In order to prevent overcharging of the batteries 32, voltage regulating means should be employed in the circuit or in the array cells, themselves. In the former case, solar cells of standard design are used and shunt or series type regulator circuitry can be utilized. However, it is preferred at present that selfregulating photovoltaic cells be employed. One example of such a cell is found in commonly assigned, copending U.S. Pat. No. 4,106,047, issued Aug. 8, 1978, on which Joseph Lindmayer is the patentee. The disclosure of that patent is expressly incorporated by reference therein, as is that of U.S. Pat. No. 4,137,095, issued Jan. 30, 1979 in the name of Joseph Lindmayer. These patents disclose self-regulating photovoltaic cells capable of maintaining a substantially constant voltage under variations in ambient light, as does U.S. application Ser. No. 784,909, filed Apr. 5, 1977 in the name of Joseph Lindmayer.
The container with its lid closed and one or more batteries in position is placed in a convenient location to allow either natural or artificial light to impinge on the solar cell array 20, whereupon the electrical output of the solar cell array is transmitted directly to the batteries 32. When the batteries have been charged sufficiently, or at any time desired during charging, the circuit may be broken simply by opening the lid 12. With the batteries thus exposed, one or all may be extracted for use and replaced, if desired, by worn batteries.
While the present invention has been illustrated and described with respect to preferred embodiment thereof, it will be obvious to those skilled in the art that various changes and modifications may be made in that embodiment without departing from the purview of the invention. For example, it is not requisite that upon closing the lid two electrical contacts simultaneously be made to complete a circuit including a battery and the solar cell array. Thus, the components between diode 40 and the positive terminal 29 of the array may be replaced by an electrical wire, so that a leg of the circuit between the battery and that terminal is always complete. In this modification, the circuit would be closed upon contact of an upper battery terminal 35 and the contact plate 26 only.
As to all such obvious modifications, it is desired that they be included within the range of our invention, which is to be limited only by the scope, including equivalents, of the following, appended claims.
|Cited Patent||Filing date||Publication date||Applicant||Title|
|US3344334 *||May 20, 1965||Sep 26, 1967||Int Rectifier Corp||Photovoltaic cell battery charger|
|US3921049 *||Sep 25, 1973||Nov 18, 1975||Union Carbide Corp||Charging circuit for battery-operated devices powered by solar cells|
|US3947743 *||Apr 11, 1974||Mar 30, 1976||Mabuchi Motor Co. Ltd.||Electric charger|
|Citing Patent||Filing date||Publication date||Applicant||Title|
|US4539516 *||Mar 9, 1984||Sep 3, 1985||Thompson Marion E||Solar battery energizer|
|US4563727 *||Jan 14, 1985||Jan 7, 1986||Curiel Raymond F||Self-charging solar battery|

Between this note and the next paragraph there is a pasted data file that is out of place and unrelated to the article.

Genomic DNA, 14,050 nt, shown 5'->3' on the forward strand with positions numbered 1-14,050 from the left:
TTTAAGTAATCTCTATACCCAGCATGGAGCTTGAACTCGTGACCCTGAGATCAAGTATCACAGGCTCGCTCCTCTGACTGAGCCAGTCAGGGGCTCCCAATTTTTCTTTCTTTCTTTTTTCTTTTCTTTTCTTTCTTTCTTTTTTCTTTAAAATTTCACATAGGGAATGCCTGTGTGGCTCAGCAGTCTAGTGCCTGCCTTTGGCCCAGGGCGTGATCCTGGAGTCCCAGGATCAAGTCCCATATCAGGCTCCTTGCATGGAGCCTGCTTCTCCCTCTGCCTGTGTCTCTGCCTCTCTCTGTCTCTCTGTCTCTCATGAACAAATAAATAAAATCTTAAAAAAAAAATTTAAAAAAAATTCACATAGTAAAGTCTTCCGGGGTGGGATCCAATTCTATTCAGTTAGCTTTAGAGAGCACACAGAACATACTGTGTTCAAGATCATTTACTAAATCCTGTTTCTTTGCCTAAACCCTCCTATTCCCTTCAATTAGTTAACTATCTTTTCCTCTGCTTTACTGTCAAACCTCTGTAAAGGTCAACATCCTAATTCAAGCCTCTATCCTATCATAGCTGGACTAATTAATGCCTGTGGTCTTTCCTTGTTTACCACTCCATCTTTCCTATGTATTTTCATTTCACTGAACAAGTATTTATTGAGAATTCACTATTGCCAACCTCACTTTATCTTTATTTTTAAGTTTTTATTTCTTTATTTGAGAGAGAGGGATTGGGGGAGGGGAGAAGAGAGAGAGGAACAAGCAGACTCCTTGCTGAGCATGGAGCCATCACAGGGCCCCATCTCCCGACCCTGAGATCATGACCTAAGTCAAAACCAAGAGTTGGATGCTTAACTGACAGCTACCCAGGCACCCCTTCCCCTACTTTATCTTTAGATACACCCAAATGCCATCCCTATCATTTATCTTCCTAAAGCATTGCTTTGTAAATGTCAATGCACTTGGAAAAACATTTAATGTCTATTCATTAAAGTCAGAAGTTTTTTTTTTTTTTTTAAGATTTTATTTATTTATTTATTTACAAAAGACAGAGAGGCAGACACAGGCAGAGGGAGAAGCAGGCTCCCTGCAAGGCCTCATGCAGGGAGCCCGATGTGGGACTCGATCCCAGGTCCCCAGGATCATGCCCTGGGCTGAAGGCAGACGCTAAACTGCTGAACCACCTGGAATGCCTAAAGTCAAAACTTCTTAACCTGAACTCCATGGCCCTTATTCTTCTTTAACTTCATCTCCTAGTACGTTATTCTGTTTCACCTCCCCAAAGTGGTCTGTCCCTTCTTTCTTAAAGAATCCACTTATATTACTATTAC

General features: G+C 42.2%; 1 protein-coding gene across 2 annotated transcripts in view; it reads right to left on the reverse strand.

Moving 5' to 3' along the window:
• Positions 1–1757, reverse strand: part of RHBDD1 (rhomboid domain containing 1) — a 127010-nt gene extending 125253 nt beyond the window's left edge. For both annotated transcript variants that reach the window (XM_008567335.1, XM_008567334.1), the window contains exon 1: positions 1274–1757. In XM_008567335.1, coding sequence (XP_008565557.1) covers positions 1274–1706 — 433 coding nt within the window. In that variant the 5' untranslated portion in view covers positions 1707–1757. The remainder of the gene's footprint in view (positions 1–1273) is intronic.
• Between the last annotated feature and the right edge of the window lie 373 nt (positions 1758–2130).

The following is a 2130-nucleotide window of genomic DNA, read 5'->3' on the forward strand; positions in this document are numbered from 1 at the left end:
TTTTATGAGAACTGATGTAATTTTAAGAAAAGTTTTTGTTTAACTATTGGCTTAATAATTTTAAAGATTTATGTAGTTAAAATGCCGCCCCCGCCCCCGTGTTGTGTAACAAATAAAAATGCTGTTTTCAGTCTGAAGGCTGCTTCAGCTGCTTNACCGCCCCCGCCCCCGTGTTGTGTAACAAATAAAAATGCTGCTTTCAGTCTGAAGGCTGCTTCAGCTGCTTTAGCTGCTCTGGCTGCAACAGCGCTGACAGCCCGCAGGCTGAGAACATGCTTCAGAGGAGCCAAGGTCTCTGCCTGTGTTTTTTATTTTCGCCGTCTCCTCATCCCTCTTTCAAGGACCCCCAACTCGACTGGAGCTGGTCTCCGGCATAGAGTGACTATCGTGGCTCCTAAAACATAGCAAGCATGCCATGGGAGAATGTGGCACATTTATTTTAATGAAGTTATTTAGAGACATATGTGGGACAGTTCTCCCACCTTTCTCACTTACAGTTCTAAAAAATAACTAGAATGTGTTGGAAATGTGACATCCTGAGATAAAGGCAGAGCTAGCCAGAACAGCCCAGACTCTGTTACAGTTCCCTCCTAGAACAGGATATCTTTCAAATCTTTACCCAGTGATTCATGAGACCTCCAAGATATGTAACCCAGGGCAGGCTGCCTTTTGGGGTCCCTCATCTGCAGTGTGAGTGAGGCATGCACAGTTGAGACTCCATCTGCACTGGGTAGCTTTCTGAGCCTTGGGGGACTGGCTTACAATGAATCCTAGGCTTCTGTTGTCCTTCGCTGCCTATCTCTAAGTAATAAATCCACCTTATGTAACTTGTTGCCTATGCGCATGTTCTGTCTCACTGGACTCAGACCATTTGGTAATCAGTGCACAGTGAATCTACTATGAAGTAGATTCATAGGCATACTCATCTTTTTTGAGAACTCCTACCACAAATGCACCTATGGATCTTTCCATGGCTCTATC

|US4648013 *||Nov 19, 1985||Mar 3, 1987||Curiel Raymond F||Self-charging solar battery|
|US4742291 *||Nov 21, 1985||May 3, 1988||Bobier Electronics, Inc.||Interface control for storage battery based alternate energy systems|
|US4882239 *||Mar 8, 1988||Nov 21, 1989||Minnesota Mining And Manufacturing Company||Light-rechargeable battery|
|US5012220 *||Oct 4, 1989||Apr 30, 1991||Moses Miller||Solar powered paging device|
|US5303305 *||Apr 18, 1986||Apr 12, 1994||Raimo Robert W||Solar powered hearing aid|
|US5339091 *||Oct 14, 1992||Aug 16, 1994||Semiconductor Energy Laboratory Co., Ltd.||Paperless portable book|
|US5475398 *||May 18, 1994||Dec 12, 1995||Semiconductor Energy Laboratory Co., Ltd.||Electric display device providing emphasis and retrieval of designated information|
|US5610494 *||Mar 12, 1993||Mar 11, 1997||Audiologie Prothese Innovation A.P.I.||Device for recharging the storage battery of an intra-auricular prosthesis, and method for manufacturing same|
|US5818946 *||Mar 22, 1996||Oct 6, 1998||Walter; Dieter Waldemar||Ruggedized solar charged hearing aid|
|US6265100||Feb 23, 1998||Jul 24, 2001||Research International, Inc.||Rechargeable battery|
|US6310960||Oct 7, 1999||Oct 30, 2001||Research International, Inc.||Rechargeable hearing aid system|
|US7864151||Jan 21, 1992||Jan 4, 2011||Semiconductor Energy Laboratory Co., Ltd.||Portable electronic device|
|US9190857 *||Nov 2, 2013||Nov 17, 2015||David M. Lee||Solar charger for a portable electronic device|
|US20060170393 *||Feb 1, 2005||Aug 3, 2006||Fu-I Yang||Portable battery charger in shape of thumb|
|US20090284217 *||May 14, 2008||Nov 19, 2009||Nien Made Enterprise Co., Ltd.||Solar power charging device with self-protection function|
|US20090288700 *||Aug 6, 2007||Nov 26, 2009||Koninklijke Philips Electronics N.V.||Integrated device|
|EP0116331A2 *||Jan 30, 1984||Aug 22, 1984||Siemens Aktiengesellschaft||Circuit arrangement for charging a battery with current from solar cells|
|WO1986004132A1 *||Jan 7, 1986||Jul 17, 1986||Curiel Raymond F||Self-charging solar battery|
|U.S. Classification||320/101, 136/251, 320/107, 320/DIG.26, 136/291|
|Cooperative Classification||Y10S320/26, H02J7/355, Y10S136/291|
|Jan 17, 1995||AS||Assignment|
Owner name: AMOCO/ENRON SOLAR, MARYLAND
Free format text: ASSIGNMENT OF ASSIGNORS INTEREST;ASSIGNORS:AMOCO CORPORATION;SOLAREX CORPORATION;REEL/FRAME:007289/0064
Effective date: 19950101